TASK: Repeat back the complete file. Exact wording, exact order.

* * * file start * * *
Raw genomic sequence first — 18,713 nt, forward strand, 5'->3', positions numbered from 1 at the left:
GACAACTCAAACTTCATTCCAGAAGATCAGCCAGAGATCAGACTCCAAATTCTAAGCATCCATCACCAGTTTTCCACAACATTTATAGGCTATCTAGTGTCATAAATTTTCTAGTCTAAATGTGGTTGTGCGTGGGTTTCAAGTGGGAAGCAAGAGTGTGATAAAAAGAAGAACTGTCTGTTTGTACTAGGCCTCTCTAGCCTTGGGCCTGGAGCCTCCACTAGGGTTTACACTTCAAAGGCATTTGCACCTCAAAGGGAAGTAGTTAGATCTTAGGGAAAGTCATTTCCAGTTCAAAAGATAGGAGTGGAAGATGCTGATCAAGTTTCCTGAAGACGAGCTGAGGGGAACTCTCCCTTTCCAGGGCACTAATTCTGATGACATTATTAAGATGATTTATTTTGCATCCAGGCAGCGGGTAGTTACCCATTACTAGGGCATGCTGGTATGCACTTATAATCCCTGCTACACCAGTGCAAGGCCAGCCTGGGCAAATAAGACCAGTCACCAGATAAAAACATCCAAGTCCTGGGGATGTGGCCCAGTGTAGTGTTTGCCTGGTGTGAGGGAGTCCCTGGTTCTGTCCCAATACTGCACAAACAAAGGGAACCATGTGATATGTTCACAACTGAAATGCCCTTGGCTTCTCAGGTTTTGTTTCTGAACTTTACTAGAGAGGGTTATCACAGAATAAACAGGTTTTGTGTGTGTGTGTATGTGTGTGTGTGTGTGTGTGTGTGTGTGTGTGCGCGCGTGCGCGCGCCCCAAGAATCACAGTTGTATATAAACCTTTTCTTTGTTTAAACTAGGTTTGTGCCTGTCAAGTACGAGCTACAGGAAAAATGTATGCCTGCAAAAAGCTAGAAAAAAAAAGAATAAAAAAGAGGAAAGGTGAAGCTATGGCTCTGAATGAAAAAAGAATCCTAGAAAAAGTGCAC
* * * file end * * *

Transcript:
Raw genomic sequence first — 18,713 nt, forward strand, 5'->3', positions numbered from 1 at the left:
GACAACTCAAACTTCATTCCAGAAGATCAGCCAGAGATCAGACTCCAAATTCTAAGCATCCATCACCAGTTTTCCACAACATTTATAGGCTATCTAGTGTCATAAATTTTCTAGTCTAAATGTGGTTGTGCGTGGGTTTCAAGTGGGAAGCAAGAGTGTGATAAAAAGAAGAACTGTCTGTTTGTACTAGGCCTCTCTAGCCTTGGGCCTGGAGCCTCCACTAGGGTTTACACTTCAAAGGCATTTGCACCTCAAAGGGAAGTAGTTAGATCTTAGGGAAAGTCATTTCCAGTTCAAAAGATAGGAGTGGAAGATGCTGATCAAGTTTCCTGAAGACGAGCTGAGGGGAACTCTCCCTTTCCAGGGCACTAATTCTGATGACATTATTAAGATGATTTATTTTGCATCCAGGCAGCGGGTAGTTACCCATTACTAGGGCATGCTGGTATGCACTTATAATCCCTGCTACACCAGTGCAAGGCCAGCCTGGGCAAATAAGACCAGTCACCAGATAAAAACATCCAAGTCCTGGGGATGTGGCCCAGTGTAGTGTTTGCCTGGTGTGAGGGAGTCCCTGGTTCTGTCCCAATACTGCACAAACAAAGGGAACCATGTGATATGTTCACAACTGAAATGCCCTTGGCTTCTCAGGTTTTGTTTCTGAACTTTACTAGAGAGGGTTATCACAGAATAAACAGGTTTTGTGTGTGTGTGTATGTGTGTGTGTGTGTGTGTGTGTGTGTGTGTGCGCGCGTGCGCGCGCCCCAAGAATCACAGTTGTATATAAACCTTTTCTTTGTTTAAACTAGGTTTGTGCCTGTCAAGTACGAGCTACAGGAAAAATGTATGCCTGCAAAAAGCTAGAAAAAAAAAGAATAAAAAAGAGGAAAGGTGAAGCTATGGCTCTGAATGAAAAAAGAATCCTAGAAAAAGTGCAC